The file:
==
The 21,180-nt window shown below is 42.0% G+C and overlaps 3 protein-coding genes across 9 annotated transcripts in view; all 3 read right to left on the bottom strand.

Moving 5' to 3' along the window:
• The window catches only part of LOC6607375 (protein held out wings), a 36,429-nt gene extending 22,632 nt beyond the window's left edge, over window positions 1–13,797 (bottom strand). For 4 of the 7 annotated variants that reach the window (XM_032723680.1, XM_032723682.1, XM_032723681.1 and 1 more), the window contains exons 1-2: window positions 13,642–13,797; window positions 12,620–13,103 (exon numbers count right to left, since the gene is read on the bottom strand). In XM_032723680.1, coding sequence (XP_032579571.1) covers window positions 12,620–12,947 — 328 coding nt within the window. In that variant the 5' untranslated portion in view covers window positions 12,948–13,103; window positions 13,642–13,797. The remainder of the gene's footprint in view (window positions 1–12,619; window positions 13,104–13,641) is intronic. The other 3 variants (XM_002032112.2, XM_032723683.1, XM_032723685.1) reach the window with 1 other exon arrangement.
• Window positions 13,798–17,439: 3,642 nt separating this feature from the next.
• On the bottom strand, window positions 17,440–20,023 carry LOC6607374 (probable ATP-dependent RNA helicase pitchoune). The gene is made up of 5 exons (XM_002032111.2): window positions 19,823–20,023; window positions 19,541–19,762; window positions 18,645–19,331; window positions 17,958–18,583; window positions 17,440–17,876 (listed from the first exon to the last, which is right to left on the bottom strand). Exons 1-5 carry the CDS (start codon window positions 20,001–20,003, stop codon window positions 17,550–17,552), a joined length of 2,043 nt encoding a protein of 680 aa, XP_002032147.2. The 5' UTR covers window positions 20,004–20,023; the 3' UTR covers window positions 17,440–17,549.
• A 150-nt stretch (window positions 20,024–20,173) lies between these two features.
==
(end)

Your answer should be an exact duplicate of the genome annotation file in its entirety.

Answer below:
The 21,180-nt window shown below is 42.0% G+C and overlaps 3 protein-coding genes across 9 annotated transcripts in view; all 3 read right to left on the bottom strand.

Moving 5' to 3' along the window:
• The window catches only part of LOC6607375 (protein held out wings), a 36,429-nt gene extending 22,632 nt beyond the window's left edge, over window positions 1–13,797 (bottom strand). For 4 of the 7 annotated variants that reach the window (XM_032723680.1, XM_032723682.1, XM_032723681.1 and 1 more), the window contains exons 1-2: window positions 13,642–13,797; window positions 12,620–13,103 (exon numbers count right to left, since the gene is read on the bottom strand). In XM_032723680.1, coding sequence (XP_032579571.1) covers window positions 12,620–12,947 — 328 coding nt within the window. In that variant the 5' untranslated portion in view covers window positions 12,948–13,103; window positions 13,642–13,797. The remainder of the gene's footprint in view (window positions 1–12,619; window positions 13,104–13,641) is intronic. The other 3 variants (XM_002032112.2, XM_032723683.1, XM_032723685.1) reach the window with 1 other exon arrangement.
• Window positions 13,798–17,439: 3,642 nt separating this feature from the next.
• On the bottom strand, window positions 17,440–20,023 carry LOC6607374 (probable ATP-dependent RNA helicase pitchoune). The gene is made up of 5 exons (XM_002032111.2): window positions 19,823–20,023; window positions 19,541–19,762; window positions 18,645–19,331; window positions 17,958–18,583; window positions 17,440–17,876 (listed from the first exon to the last, which is right to left on the bottom strand). Exons 1-5 carry the CDS (start codon window positions 20,001–20,003, stop codon window positions 17,550–17,552), a joined length of 2,043 nt encoding a protein of 680 aa, XP_002032147.2. The 5' UTR covers window positions 20,004–20,023; the 3' UTR covers window positions 17,440–17,549.
• A 150-nt stretch (window positions 20,024–20,173) lies between these two features.